"Do your parents own a laundry or a grocery store?" I got that a lot from non-Asian kids, growing up in the Bronx. If I was feeling sensitive about the stereotype I'd retort "I'm Chinese. We own restaurants. Koreans own grocery stores. Don't you know anything?" Actually, we weren't business-owning Chinese immigrants at all. We were scholarship-seeking Chinese immigrants, hoping for job security, health benefits, and a clear ladder to climb til retirement.
Perhaps that's why I am particularly awed by stories of entrepreneurial enterprises, undertaken by women who could have stayed on a secure career path. When I see a bookstore, I could imagine working my way up from clerk to president, but I could never imagine creating a bookstore out of an abandoned pub. The way Roxanne Coady, at age 39, created the signature independent bookstore, R.J. Julia Booksellers, in Madison, CT. And now, 20 years later, she’s still innovating, having recently launched the new online gift service Just The Right Book.
Her story blows me away! It makes me look at empty buildings with fresh eyes, at the next phase of my life with a new sense of possibility. Read and share, and let us know – if you could start something new, what would it be? What help would you need to get started?
By the time I was 39, I had a lot of the things many people view as proof of success. I was a partner and the first female national tax director at the accounting firm of BDO Seidman in New York. I was happily married. I had been living for the last twenty years this exciting, fact-paced, big-city life with all of the perks and luxuries that come with it. But despite all of that, I felt a longing to try something else. And I knew that that something else would involve books. I'd always turned to books to keep me anchored, awake and alert to the world around me when everything else seemed to be spinning at top speed.
When a beautiful old abandoned pub came up for sale in Madison, CT, near our weekend house in Branford, I knew it was a moment to leap. It was the home for the bookstore of my dreams. We moved full time to Connecticut, bought the old building and poured our energy and time into renovations and into restructuring our lives in major ways.
Was it scary? Did our friends and family doubt us? Did we doubt ourselves? Sure. I'm a pretty sturdy person, but I'm not immune to fear. I think when something is truly important to you, you can sacrifice a lot of stability and the fear takes a back seat. You can kind of run on the confidence you feel about that thing you've chosen to pursue. That's how I felt about books. And it's why - even though there are four articles a day predicting the demise of publishing - I've become even more bold over time about my work. We've grown so much since those early days and we're still growing and staying ahead of the curve - and I'm buoyed by the knowledge that the main point of my work is not to make tons of money....it's to keep people reading. I know how important books have always been to me. I know how important they are to my customers. I know how much we're all craving ways to connect and share and find things that really matter. Books help us do all that.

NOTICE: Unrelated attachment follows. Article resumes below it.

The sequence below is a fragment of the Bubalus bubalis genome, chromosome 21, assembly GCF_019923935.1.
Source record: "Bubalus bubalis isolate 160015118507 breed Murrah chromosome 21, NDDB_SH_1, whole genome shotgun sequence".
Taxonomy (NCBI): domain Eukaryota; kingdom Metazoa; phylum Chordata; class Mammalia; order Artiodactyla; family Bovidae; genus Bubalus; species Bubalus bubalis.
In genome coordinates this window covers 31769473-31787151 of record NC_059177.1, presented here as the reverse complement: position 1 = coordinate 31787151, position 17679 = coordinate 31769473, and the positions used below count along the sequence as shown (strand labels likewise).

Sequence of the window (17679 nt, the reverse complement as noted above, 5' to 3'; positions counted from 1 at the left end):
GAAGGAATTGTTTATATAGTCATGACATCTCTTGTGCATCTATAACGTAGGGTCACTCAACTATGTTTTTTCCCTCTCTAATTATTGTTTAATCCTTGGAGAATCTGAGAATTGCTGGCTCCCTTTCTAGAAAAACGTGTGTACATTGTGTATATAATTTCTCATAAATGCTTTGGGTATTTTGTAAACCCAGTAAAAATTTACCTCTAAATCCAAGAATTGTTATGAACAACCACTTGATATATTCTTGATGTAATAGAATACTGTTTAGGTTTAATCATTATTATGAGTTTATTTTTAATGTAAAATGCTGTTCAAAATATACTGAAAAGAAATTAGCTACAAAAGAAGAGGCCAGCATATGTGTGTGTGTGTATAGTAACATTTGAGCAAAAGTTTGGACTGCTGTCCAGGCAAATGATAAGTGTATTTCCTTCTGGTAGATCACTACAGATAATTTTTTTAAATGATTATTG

So facing forty for me meant really identifying what mattered most and committing to it, despite the risks involved. When I look back on having done this, I realize that the good parts are even better than I thought they'd be, the bad parts are even worse, but that on balance, most days, I'm focused on the good. And what's especially exciting is that we aren't limited to experiencing the thrill of change and adventure like that only once in our lives. Once you make one big change, you tend to want to try more new things. At sixty, I'm proud to say I've launched a successful start-up called Just the Right Book! an online literary subscription service (including fun and free, seasonal FictionFinder quizzes) that showcases the talent of our pool of incredible booksellers - these people are experts at matching readers with books they'll love, and now readers across the country can benefit. It's a thrill to be able to meet that need.
So what am I urging you to do? A few things. First, trust yourself. Don't let what seem like obvious obstacles (I'm too old, I don't have the money, etc) discourage you. You have to start by assuming that your dream is within reach. Next, articulate what it is you want - get it down on paper. That will help to focus and motivate you. And finally, take that first step. Action leads to more action. And the more you’re moving forward, the more confidence you’ll gain. Naysayers, tight budget, uncertainty about the future? Trust me: you’ll encounter all of this at some point no matter what you do, but it’s a heck of a lot easier to face those fears when you’re doing what you love.
P.S. If you want a distraction from the fabulous whirlwind you’re about to throw yourself into, read a book or two. And if you need help finding the right one, now you know where to go.
Roxanne Coady is founder of R.J. Julia Booksellers as well as the critically-acclaimed Just the Right Book! gift service. I set up a subscription for my husband, answering a questionnaire about his interests, and he cannot wait to see what they select for him! Try their Fall FictionFinder quiz for free and discover your next favorite book.
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